Once when my friend was seventeen, a woman stopped her in the shopping mall and said, “Do you want to be Miss Teen Santa Clara?” And she said yes, because why not, and she came in runner up that year for Miss Teen California. She took the modeling contract they offered her, too, and stood thin and blonde and flushed in front of the fan, wheat-blonde hair blowing out behind her.
She auditioned for a role in a musical adaptation of The Ugly Duckling, and they cast her as the beautiful swan, and she drove every day across the hill into Santa Cruz for the long hours of rehearsals. Sometimes they didn’t need her while they ran the other numbers, sometimes for hours, so she went out on drives, wandered the beaches.
“Hey there, pretty,” shouted one man, who was with a group of men. “You a mermaid?”
She was walking the shore, alone. Dusk drew dark to the horizon. Some of the men sat on the pier. Some stood.
“You look like a mermaid,” he said. “Why don’t you give me your number?”
The men clustered around her, and my friends heart pounded, and she didn’t know if she’d be able to get away to the silver honda her daddy bought her for high school graduation. She smiled and acted calm as she wrote out her number, like she wasn’t a fish they’d caught on their line, like they might not decide to reel her in and gut her.
“Just shut up and enjoy it,” my friend’s mother said to her, when she went in for her first temp job. She’s twenty-two and just out of college, very pretty, with long dark hair, and dark eyes, and pin-up curves accented by her pencil skirt. Men have been talking; have been leering; have been gearing up to touch.
“Just enjoy it,” her mother repeats, “You’ll miss it when you’re not pretty anymore.”
“Why are you even trying?” The girl is blonde, tan. The letters “UCSC” are printed in yellow across the butt of her trim blue sweat pants. She stands next to the treadmill on which my friend is working out, her hands on her hips, a white towel tossed over her shoulder.
She sneers at my friend’s ass, the shape of which she can’t even discern underneath the baggy sweats that hide the fact that my friend is much smaller than she looks. She’s slender, though not as painfully thin as when she was at her most anorexic. After years of sexual abuse, she hides the contours of her body underneath clothing made for much larger women, each bulge and billow and fold suggesting flesh that isn’t really there. She feels like it’s there, though, still has the anorexic’s view of herself in the mirror, the conviction that her body is spilling everywhere, uncontrollable, insatiable, massive.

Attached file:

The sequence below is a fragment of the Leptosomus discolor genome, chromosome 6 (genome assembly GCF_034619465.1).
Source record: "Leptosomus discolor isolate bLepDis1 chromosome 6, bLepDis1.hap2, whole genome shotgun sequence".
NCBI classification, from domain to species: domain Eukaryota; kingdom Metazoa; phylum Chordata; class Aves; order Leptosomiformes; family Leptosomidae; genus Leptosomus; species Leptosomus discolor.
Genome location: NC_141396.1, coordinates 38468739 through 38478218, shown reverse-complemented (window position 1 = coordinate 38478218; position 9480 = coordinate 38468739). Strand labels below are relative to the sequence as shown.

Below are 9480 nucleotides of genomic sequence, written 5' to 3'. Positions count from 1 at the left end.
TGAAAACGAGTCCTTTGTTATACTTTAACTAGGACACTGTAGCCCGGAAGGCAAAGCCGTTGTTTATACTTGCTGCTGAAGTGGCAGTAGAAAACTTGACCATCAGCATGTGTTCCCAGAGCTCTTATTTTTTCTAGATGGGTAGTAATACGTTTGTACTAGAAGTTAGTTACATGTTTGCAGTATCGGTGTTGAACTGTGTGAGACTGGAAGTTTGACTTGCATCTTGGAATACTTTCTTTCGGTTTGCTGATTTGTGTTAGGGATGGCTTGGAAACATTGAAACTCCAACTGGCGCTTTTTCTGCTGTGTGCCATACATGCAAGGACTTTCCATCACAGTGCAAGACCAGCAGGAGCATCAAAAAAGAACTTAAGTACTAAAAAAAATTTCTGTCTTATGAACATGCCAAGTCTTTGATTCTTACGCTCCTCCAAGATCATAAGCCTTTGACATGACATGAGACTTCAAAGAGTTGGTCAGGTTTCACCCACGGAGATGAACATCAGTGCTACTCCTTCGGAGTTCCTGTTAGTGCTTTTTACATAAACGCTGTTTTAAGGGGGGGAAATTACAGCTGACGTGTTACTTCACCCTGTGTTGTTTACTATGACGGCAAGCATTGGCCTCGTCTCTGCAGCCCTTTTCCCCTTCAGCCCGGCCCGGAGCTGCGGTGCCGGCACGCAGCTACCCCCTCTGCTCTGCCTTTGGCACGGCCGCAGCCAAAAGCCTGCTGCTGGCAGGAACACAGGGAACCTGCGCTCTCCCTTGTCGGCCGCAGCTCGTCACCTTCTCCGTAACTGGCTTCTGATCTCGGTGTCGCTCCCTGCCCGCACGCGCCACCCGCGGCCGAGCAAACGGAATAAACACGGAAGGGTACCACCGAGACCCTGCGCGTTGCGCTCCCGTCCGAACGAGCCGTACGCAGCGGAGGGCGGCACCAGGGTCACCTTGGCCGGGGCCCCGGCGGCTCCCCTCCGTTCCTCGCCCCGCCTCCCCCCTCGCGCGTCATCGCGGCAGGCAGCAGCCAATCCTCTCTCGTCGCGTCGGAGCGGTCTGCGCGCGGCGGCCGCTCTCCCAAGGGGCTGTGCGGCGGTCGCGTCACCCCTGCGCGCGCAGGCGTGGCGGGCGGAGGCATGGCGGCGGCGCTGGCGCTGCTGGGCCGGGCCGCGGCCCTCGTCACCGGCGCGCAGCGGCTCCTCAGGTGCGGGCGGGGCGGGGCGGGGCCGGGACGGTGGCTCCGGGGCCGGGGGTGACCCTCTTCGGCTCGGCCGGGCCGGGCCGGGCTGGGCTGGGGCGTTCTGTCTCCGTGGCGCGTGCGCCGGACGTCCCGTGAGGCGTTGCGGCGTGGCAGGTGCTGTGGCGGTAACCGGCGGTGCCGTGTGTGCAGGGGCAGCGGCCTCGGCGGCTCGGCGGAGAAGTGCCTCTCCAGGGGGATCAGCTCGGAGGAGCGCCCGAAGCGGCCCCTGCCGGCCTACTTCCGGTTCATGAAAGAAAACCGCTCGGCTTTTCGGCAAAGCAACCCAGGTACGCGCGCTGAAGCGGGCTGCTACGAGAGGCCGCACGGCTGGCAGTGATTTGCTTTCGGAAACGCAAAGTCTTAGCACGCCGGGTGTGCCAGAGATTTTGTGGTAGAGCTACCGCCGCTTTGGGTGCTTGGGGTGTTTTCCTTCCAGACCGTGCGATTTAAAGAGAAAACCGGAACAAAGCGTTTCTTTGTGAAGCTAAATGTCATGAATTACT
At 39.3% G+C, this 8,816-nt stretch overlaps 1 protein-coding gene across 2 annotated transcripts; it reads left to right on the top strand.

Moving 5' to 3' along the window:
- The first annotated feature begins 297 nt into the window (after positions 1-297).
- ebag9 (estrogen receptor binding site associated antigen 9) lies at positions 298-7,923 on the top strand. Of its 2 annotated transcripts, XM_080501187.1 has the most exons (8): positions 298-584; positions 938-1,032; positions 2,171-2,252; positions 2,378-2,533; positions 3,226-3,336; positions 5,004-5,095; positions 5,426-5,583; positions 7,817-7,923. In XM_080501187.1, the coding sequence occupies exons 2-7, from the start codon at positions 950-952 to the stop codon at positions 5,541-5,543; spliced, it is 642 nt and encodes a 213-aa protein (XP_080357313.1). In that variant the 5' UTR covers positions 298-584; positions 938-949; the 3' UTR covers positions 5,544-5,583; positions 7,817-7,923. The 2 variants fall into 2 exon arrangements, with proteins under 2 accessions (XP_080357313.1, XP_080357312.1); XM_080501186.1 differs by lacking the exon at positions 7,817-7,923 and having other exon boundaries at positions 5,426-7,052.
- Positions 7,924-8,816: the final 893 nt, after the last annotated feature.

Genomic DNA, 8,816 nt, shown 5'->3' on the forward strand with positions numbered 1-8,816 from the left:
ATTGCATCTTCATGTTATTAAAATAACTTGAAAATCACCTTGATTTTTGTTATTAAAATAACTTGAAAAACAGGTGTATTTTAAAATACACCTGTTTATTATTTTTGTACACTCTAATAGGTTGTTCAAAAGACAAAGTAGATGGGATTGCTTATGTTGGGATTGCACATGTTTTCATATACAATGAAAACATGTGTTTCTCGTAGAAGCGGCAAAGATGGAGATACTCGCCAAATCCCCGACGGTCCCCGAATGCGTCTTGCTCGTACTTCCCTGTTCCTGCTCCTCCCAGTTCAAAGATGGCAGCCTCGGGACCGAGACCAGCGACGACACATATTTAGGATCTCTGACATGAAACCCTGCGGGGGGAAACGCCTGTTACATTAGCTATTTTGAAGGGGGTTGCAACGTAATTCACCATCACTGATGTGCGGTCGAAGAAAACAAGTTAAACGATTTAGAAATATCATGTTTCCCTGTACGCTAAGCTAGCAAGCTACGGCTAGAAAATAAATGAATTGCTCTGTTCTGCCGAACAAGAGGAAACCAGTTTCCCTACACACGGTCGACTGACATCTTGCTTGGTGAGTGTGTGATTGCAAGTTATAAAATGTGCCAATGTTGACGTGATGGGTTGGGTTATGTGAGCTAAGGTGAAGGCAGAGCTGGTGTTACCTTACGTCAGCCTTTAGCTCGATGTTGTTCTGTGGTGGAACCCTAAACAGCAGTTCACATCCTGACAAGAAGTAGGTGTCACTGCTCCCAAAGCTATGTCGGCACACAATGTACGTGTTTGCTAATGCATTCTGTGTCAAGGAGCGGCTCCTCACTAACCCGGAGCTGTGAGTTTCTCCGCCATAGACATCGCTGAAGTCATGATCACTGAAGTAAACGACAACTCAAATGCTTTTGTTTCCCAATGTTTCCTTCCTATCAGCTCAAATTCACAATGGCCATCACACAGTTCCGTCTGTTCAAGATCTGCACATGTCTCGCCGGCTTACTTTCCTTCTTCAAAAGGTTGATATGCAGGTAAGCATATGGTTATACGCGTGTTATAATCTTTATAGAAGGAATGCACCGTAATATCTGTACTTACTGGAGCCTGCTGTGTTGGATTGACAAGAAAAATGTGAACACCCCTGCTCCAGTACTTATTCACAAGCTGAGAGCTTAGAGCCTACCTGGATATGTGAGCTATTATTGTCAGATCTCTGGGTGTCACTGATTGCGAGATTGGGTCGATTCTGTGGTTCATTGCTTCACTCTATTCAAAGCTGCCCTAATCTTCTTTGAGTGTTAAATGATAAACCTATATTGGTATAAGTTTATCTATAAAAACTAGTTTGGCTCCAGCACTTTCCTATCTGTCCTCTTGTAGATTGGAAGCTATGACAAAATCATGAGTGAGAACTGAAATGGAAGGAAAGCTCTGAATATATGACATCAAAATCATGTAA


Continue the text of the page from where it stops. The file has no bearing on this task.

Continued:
The blonde’s eyes flick derisively from shrouded ass to bared face. “It obviously isn’t working,” she says. “Leave the machines for someone else.”
“You act well enough,” the art director of the musical theater institute I’m attending tells me, “but your singing is really incredible. You could play any kind of roles, as long as you lose weight.”
Every day, there’s the toilet, the calorie count below starvation, the hours of exercise. Emotional control has slipped away–I cry when the wind blows, and then rage a second later. I’m not eating enough to run my brain. The pounds won’t shed, won’t shed. I can’t be the person I’ve always wanted to be. My body refuses, hoards its energy, would rather pitch into a faint than burn any more of its stores.
“Why are you eating that?” mom says, when I’m back on food again. “You really need that?” She’s furious about something else, and she wants to make me hurt, and this is such a good way. I throw away the food and she complains about the wasted money.
My friend is very skinny and very tall. She’s the kind of tall that attracts your eye across a store. She’s the kind of skinny that draws bad remarks. “You play basketball?” “Are you anorexic?” No one asks if she’s a model; she’s not that kind of tall and thin. Turns out you can be stretched too much, drawn too narrow. People watch her bones and her back.
She wants to stretch free and become the thing she feels she’s growing into, but her mother wants her home in the nest. Her heart is fragile. There are health reasons to keep her home. It’s not health that makes her mom insist she wear makeup on her way out of the house, that makes her police her clothes for any hint of something too butch, too goth, too hard.
My friend argues for leaving home. Going to a college far away. Getting to meet new people. Getting to choose her own clothes. “I don’t want to be here forever,” she says.
It’s the end of a long argument that, in her mother’s opinion, should have been over a long time ago. Her mother can’t believe she continues to press. Decisions have been made. The shoe has been dropped.
She fixes her daughter with hard eyes. She grabs away the half-eaten bowl of cereal. Milk spills over the edge onto the table. “You’re as ugly on the inside as you are on the out.”